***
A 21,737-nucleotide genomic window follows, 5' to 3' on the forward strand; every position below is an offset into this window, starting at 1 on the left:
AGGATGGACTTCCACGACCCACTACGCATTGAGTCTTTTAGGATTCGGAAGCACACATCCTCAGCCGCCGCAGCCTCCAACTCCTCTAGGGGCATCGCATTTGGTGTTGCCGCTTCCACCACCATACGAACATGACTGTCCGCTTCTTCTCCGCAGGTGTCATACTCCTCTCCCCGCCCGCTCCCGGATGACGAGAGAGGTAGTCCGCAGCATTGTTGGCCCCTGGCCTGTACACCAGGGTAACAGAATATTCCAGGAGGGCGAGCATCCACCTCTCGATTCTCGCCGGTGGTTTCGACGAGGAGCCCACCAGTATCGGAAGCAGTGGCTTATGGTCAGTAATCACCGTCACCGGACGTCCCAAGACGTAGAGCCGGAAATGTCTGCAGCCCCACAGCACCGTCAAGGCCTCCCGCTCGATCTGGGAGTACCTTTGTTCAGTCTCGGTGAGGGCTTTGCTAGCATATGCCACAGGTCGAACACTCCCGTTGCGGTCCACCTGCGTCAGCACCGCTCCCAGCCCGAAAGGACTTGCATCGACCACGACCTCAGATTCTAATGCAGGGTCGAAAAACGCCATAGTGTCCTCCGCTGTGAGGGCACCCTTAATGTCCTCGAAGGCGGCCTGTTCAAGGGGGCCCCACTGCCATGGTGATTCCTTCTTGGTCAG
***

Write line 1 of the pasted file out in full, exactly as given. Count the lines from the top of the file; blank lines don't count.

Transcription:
A 21,737-nucleotide genomic window follows, 5' to 3' on the forward strand; every position below is an offset into this window, starting at 1 on the left: